When we visit other countries – if we do not have any friends or anyone else who come and pick us up at the airport, taxi drivers are among the very first persons we usually interact with after the immigration officers there. For the convenience of the travelers to Cambodia, Phnom Penh international airport has a taxi stand just outside the airport building. Even if you are a first time traveler like me, you won’t miss it by all means – it is not just the only stall right outside the airport building but also a crowd of taxi drivers surrounding it.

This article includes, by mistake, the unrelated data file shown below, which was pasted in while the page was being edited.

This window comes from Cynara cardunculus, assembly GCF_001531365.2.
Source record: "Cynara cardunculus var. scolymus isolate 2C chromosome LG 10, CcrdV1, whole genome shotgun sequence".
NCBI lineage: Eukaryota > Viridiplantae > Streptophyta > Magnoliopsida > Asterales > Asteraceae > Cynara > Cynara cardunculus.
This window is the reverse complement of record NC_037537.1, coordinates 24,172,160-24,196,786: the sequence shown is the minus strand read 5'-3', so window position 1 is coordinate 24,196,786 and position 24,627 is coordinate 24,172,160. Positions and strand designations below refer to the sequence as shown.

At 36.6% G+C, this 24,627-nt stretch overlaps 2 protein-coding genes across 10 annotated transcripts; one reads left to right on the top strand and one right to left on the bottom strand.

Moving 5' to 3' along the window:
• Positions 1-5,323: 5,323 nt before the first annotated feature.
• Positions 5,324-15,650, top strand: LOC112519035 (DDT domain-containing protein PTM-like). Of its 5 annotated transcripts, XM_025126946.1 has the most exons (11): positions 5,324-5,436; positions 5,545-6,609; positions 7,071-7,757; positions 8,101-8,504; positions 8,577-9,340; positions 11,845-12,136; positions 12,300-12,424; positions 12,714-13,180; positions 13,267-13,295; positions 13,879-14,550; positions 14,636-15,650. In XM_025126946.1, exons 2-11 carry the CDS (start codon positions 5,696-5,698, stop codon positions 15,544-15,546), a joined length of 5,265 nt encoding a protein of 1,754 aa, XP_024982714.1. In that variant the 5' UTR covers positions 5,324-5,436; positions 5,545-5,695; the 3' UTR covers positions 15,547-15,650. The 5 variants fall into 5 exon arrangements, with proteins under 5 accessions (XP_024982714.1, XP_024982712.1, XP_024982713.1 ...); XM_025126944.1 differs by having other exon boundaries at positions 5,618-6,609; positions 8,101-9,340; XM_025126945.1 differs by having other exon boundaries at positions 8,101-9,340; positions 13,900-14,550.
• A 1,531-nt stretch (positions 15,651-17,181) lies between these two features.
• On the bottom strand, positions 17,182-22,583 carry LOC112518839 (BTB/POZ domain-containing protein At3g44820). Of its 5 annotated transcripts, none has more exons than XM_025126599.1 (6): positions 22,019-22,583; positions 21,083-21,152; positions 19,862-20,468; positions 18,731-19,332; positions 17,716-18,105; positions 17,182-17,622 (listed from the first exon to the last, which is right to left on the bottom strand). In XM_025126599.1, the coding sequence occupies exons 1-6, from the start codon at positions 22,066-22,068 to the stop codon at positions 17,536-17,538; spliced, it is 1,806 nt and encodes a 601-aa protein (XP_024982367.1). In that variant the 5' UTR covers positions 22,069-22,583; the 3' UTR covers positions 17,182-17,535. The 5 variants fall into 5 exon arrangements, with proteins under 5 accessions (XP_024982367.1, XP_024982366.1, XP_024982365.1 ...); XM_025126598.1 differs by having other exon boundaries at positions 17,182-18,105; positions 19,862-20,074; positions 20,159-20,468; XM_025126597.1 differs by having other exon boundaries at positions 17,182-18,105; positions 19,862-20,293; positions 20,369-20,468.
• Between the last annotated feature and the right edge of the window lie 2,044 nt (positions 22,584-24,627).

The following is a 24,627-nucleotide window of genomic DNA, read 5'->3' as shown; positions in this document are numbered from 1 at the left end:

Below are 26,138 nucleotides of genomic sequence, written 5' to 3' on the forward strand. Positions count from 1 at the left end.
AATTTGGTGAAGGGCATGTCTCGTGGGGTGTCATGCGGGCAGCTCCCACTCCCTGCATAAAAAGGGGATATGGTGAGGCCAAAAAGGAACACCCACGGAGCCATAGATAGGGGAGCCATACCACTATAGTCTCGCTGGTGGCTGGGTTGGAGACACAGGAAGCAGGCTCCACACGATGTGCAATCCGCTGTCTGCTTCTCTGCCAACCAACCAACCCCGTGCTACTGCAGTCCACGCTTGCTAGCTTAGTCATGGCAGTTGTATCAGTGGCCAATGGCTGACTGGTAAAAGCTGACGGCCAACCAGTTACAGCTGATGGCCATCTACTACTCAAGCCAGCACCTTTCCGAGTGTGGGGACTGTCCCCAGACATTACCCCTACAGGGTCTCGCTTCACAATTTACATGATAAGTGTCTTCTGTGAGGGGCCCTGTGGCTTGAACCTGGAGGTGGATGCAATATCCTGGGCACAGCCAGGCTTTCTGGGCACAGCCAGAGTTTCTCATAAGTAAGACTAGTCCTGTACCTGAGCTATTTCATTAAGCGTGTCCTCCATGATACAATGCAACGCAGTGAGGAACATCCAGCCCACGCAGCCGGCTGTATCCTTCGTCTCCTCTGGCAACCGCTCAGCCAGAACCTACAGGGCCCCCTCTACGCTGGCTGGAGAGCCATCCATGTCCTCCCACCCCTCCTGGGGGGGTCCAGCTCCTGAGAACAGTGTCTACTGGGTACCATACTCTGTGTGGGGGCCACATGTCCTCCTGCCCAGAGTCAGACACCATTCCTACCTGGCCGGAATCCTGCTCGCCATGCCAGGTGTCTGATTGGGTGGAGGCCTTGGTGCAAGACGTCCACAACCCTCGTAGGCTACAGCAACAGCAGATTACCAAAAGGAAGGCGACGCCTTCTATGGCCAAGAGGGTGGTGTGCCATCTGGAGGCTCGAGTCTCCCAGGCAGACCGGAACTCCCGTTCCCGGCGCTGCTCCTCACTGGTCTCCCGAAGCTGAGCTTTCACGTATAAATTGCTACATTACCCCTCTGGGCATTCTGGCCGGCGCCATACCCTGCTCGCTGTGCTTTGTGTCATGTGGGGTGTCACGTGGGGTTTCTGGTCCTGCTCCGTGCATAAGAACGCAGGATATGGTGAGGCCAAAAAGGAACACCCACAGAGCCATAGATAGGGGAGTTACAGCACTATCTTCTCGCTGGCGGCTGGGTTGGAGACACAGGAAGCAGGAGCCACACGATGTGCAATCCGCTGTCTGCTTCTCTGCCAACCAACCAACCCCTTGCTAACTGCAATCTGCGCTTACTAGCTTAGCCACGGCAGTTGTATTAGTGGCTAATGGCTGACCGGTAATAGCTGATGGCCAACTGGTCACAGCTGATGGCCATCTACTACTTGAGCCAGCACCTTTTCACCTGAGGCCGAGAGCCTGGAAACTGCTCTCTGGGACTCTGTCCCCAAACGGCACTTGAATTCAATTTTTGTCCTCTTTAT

It is called ‘Association Taxi International Airport’ and you do not need to bargain the taxi fare like in Bangkok airport and you won’t meet any airport staff ‘in uniform’ like I met at the BKK ariport – when I asked her for the direction to the public taxi stand, she said, “I have a taxi and you can pay 650 Thai bahts. Right?” and gave me the wrong direction when I refused her taxi offer because I thought that the price was a bit more expensive. (Later I found out that it, indeed, is more expensive because a taxi driver at the public taxi stand asked me only 500 bahts. On my way back to the airport, I took the meter taxi and it cost me less than 300 bahts for the same trip.)